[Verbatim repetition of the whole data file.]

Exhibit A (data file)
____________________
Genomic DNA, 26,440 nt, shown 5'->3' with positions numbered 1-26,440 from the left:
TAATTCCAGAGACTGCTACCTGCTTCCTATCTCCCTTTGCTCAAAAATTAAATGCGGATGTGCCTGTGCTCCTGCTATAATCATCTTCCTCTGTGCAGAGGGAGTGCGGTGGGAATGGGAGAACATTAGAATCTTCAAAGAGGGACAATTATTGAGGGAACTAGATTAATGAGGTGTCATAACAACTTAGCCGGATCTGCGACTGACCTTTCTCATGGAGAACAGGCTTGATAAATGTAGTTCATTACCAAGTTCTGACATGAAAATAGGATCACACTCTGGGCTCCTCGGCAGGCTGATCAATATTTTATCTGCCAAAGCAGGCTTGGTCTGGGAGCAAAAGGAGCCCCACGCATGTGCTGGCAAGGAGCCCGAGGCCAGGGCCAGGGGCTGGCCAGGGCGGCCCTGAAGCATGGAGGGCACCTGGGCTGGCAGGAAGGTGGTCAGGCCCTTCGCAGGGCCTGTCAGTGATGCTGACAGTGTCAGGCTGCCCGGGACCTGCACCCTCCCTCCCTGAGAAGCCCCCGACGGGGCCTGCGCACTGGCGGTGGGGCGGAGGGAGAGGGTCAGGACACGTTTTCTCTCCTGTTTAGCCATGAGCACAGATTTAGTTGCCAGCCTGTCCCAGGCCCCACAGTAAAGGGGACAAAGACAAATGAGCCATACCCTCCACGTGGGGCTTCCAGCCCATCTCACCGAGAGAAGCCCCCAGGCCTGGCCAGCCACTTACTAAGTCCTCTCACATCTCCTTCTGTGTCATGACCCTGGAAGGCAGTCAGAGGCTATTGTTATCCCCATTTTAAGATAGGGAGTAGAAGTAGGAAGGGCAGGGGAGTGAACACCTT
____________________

Genomic DNA, 26,440 nt, shown 5'->3' with positions numbered 1-26,440 from the left:
TAATTCCAGAGACTGCTACCTGCTTCCTATCTCCCTTTGCTCAAAAATTAAATGCGGATGTGCCTGTGCTCCTGCTATAATCATCTTCCTCTGTGCAGAGGGAGTGCGGTGGGAATGGGAGAACATTAGAATCTTCAAAGAGGGACAATTATTGAGGGAACTAGATTAATGAGGTGTCATAACAACTTAGCCGGATCTGCGACTGACCTTTCTCATGGAGAACAGGCTTGATAAATGTAGTTCATTACCAAGTTCTGACATGAAAATAGGATCACACTCTGGGCTCCTCGGCAGGCTGATCAATATTTTATCTGCCAAAGCAGGCTTGGTCTGGGAGCAAAAGGAGCCCCACGCATGTGCTGGCAAGGAGCCCGAGGCCAGGGCCAGGGGCTGGCCAGGGCGGCCCTGAAGCATGGAGGGCACCTGGGCTGGCAGGAAGGTGGTCAGGCCCTTCGCAGGGCCTGTCAGTGATGCTGACAGTGTCAGGCTGCCCGGGACCTGCACCCTCCCTCCCTGAGAAGCCCCCGACGGGGCCTGCGCACTGGCGGTGGGGCGGAGGGAGAGGGTCAGGACACGTTTTCTCTCCTGTTTAGCCATGAGCACAGATTTAGTTGCCAGCCTGTCCCAGGCCCCACAGTAAAGGGGACAAAGACAAATGAGCCATACCCTCCACGTGGGGCTTCCAGCCCATCTCACCGAGAGAAGCCCCCAGGCCTGGCCAGCCACTTACTAAGTCCTCTCACATCTCCTTCTGTGTCATGACCCTGGAAGGCAGTCAGAGGCTATTGTTATCCCCATTTTAAGATAGGGAGTAGAAGTAGGAAGGGCAGGGGAGTGAACACCTT